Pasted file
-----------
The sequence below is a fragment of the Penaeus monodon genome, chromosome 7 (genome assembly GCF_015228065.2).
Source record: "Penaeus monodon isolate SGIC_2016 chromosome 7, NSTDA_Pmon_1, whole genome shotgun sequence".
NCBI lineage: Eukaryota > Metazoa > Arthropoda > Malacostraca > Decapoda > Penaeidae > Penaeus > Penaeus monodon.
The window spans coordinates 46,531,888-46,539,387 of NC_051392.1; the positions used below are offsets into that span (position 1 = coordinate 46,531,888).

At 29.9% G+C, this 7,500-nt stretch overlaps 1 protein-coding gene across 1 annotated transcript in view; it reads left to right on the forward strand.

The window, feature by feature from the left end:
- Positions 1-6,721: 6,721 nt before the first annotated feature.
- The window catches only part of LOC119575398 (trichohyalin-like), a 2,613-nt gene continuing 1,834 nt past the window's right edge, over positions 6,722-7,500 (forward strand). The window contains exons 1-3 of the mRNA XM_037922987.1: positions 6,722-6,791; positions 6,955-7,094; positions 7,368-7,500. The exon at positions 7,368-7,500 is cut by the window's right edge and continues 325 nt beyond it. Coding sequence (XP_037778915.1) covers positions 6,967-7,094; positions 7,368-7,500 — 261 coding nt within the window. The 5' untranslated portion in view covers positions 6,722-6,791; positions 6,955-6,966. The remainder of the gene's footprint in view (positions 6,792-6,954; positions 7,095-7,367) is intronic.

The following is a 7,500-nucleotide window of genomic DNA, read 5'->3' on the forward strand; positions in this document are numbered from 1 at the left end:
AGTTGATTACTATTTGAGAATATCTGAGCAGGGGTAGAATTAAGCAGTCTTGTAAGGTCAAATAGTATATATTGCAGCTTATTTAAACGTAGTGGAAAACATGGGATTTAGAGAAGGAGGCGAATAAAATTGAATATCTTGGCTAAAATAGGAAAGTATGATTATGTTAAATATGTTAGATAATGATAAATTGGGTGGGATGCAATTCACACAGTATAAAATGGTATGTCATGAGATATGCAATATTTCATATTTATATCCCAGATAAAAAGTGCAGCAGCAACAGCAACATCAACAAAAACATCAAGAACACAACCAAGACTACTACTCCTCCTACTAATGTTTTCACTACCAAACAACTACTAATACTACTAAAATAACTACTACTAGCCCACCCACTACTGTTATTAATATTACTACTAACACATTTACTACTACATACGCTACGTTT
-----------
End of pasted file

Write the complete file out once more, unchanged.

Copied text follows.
The sequence below is a fragment of the Penaeus monodon genome, chromosome 7 (genome assembly GCF_015228065.2).
Source record: "Penaeus monodon isolate SGIC_2016 chromosome 7, NSTDA_Pmon_1, whole genome shotgun sequence".
NCBI lineage: Eukaryota > Metazoa > Arthropoda > Malacostraca > Decapoda > Penaeidae > Penaeus > Penaeus monodon.
The window spans coordinates 46,531,888-46,539,387 of NC_051392.1; the positions used below are offsets into that span (position 1 = coordinate 46,531,888).

At 29.9% G+C, this 7,500-nt stretch overlaps 1 protein-coding gene across 1 annotated transcript in view; it reads left to right on the forward strand.

The window, feature by feature from the left end:
- Positions 1-6,721: 6,721 nt before the first annotated feature.
- The window catches only part of LOC119575398 (trichohyalin-like), a 2,613-nt gene continuing 1,834 nt past the window's right edge, over positions 6,722-7,500 (forward strand). The window contains exons 1-3 of the mRNA XM_037922987.1: positions 6,722-6,791; positions 6,955-7,094; positions 7,368-7,500. The exon at positions 7,368-7,500 is cut by the window's right edge and continues 325 nt beyond it. Coding sequence (XP_037778915.1) covers positions 6,967-7,094; positions 7,368-7,500 — 261 coding nt within the window. The 5' untranslated portion in view covers positions 6,722-6,791; positions 6,955-6,966. The remainder of the gene's footprint in view (positions 6,792-6,954; positions 7,095-7,367) is intronic.

The following is a 7,500-nucleotide window of genomic DNA, read 5'->3' on the forward strand; positions in this document are numbered from 1 at the left end:
AGTTGATTACTATTTGAGAATATCTGAGCAGGGGTAGAATTAAGCAGTCTTGTAAGGTCAAATAGTATATATTGCAGCTTATTTAAACGTAGTGGAAAACATGGGATTTAGAGAAGGAGGCGAATAAAATTGAATATCTTGGCTAAAATAGGAAAGTATGATTATGTTAAATATGTTAGATAATGATAAATTGGGTGGGATGCAATTCACACAGTATAAAATGGTATGTCATGAGATATGCAATATTTCATATTTATATCCCAGATAAAAAGTGCAGCAGCAACAGCAACATCAACAAAAACATCAAGAACACAACCAAGACTACTACTCCTCCTACTAATGTTTTCACTACCAAACAACTACTAATACTACTAAAATAACTACTACTAGCCCACCCACTACTGTTATTAATATTACTACTAACACATTTACTACTACATACGCTACGTTT